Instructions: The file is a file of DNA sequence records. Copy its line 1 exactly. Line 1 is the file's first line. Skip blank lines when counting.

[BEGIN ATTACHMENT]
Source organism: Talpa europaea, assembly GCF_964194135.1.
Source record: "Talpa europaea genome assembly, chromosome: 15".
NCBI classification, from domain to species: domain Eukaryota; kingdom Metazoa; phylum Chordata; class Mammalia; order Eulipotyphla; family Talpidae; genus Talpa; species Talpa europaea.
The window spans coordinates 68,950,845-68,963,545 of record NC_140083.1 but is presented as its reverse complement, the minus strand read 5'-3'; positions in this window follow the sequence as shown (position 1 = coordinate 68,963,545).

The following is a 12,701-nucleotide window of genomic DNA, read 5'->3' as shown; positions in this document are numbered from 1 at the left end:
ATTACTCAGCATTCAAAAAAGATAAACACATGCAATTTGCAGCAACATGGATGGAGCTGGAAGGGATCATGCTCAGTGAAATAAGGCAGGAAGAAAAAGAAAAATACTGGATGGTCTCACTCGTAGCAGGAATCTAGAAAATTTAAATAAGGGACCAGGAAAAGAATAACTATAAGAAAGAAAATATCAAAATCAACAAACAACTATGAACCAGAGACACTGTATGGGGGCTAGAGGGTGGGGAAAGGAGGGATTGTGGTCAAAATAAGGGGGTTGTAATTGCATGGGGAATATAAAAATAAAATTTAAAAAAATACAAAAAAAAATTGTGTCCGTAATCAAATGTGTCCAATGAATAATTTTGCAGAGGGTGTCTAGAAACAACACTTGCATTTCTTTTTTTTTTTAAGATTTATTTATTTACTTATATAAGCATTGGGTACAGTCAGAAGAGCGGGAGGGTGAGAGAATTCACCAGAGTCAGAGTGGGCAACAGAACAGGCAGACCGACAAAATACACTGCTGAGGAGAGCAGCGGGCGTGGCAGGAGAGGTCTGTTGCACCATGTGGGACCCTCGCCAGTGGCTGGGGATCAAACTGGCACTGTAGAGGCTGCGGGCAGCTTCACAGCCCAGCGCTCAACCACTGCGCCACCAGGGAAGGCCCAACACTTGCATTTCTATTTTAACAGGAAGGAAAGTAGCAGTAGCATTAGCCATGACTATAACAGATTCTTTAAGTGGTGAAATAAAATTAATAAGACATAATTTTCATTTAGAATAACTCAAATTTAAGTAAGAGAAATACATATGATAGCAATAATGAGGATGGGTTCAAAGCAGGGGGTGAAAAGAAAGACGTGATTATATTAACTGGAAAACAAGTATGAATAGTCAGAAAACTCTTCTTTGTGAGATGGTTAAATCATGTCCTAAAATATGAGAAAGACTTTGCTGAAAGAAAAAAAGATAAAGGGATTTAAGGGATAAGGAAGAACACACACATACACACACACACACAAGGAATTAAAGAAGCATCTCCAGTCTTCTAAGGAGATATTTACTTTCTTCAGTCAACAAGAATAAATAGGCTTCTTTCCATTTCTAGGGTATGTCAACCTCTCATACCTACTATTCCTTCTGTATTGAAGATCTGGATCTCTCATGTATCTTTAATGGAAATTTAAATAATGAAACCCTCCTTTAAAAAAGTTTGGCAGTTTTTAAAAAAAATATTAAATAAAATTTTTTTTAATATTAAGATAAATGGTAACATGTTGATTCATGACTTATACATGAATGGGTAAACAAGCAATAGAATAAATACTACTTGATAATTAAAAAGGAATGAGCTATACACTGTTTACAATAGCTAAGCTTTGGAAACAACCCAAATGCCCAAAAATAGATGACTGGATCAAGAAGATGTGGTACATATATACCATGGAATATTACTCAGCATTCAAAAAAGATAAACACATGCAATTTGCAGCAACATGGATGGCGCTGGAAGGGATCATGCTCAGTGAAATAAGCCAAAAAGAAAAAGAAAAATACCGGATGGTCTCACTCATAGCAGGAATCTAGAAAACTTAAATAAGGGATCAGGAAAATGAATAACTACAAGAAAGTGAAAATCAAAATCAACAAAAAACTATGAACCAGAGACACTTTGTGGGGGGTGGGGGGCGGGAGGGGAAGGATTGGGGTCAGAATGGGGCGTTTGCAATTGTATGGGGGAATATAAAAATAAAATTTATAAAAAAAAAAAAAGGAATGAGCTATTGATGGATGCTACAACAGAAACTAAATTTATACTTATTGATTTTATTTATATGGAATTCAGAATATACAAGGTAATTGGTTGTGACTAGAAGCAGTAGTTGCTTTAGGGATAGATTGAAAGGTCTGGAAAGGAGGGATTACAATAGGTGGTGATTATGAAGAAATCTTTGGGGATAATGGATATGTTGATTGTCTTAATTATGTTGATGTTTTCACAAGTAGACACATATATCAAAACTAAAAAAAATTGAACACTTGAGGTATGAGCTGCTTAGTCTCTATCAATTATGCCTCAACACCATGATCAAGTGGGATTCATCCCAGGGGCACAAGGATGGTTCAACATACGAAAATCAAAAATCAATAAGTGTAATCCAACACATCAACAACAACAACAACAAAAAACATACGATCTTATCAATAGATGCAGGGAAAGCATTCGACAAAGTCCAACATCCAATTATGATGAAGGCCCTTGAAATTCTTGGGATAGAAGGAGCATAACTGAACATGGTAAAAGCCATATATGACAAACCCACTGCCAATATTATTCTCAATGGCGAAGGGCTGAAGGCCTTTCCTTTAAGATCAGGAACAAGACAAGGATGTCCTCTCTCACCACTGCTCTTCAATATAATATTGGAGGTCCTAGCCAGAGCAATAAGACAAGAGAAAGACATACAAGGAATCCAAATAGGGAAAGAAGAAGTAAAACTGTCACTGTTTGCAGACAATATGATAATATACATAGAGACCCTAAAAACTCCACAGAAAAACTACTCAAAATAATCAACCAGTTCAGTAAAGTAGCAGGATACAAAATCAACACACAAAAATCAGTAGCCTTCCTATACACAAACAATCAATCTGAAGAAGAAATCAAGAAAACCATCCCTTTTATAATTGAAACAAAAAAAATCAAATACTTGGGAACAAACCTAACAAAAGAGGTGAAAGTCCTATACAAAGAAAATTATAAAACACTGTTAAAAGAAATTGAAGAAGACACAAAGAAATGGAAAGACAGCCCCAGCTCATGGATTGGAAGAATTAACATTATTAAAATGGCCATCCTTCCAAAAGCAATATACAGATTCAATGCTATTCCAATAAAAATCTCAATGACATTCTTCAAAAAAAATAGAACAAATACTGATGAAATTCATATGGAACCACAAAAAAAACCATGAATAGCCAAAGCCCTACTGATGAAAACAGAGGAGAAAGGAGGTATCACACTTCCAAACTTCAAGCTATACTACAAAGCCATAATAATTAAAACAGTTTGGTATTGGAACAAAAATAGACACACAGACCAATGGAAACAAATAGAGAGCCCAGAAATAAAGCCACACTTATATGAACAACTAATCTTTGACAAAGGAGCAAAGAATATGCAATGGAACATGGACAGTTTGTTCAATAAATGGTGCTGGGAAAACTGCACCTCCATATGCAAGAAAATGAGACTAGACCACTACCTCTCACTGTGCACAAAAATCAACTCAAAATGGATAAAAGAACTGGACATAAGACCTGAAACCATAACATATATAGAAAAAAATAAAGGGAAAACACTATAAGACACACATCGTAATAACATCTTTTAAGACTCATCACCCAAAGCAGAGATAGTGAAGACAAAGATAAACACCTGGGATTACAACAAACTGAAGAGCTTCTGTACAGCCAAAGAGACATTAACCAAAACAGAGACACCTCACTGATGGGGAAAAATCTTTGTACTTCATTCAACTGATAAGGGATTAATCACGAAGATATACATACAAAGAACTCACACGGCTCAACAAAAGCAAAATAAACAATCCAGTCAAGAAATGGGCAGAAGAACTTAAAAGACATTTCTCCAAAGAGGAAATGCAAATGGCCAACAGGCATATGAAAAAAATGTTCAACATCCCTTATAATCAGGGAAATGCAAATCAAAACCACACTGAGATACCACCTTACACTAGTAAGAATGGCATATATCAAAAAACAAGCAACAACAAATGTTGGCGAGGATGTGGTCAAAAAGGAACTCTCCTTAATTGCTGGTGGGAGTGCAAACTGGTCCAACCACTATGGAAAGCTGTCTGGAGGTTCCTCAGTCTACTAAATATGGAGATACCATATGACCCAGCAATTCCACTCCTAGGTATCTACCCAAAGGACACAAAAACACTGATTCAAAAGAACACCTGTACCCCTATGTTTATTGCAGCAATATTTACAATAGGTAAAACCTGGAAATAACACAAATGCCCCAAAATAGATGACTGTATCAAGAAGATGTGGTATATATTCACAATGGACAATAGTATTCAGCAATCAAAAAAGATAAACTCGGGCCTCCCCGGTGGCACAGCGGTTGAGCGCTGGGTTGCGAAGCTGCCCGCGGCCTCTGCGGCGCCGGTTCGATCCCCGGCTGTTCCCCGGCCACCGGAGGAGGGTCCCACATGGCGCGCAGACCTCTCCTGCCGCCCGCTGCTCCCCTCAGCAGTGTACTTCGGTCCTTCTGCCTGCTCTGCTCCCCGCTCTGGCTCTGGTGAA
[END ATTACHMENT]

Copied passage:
Source organism: Talpa europaea, assembly GCF_964194135.1.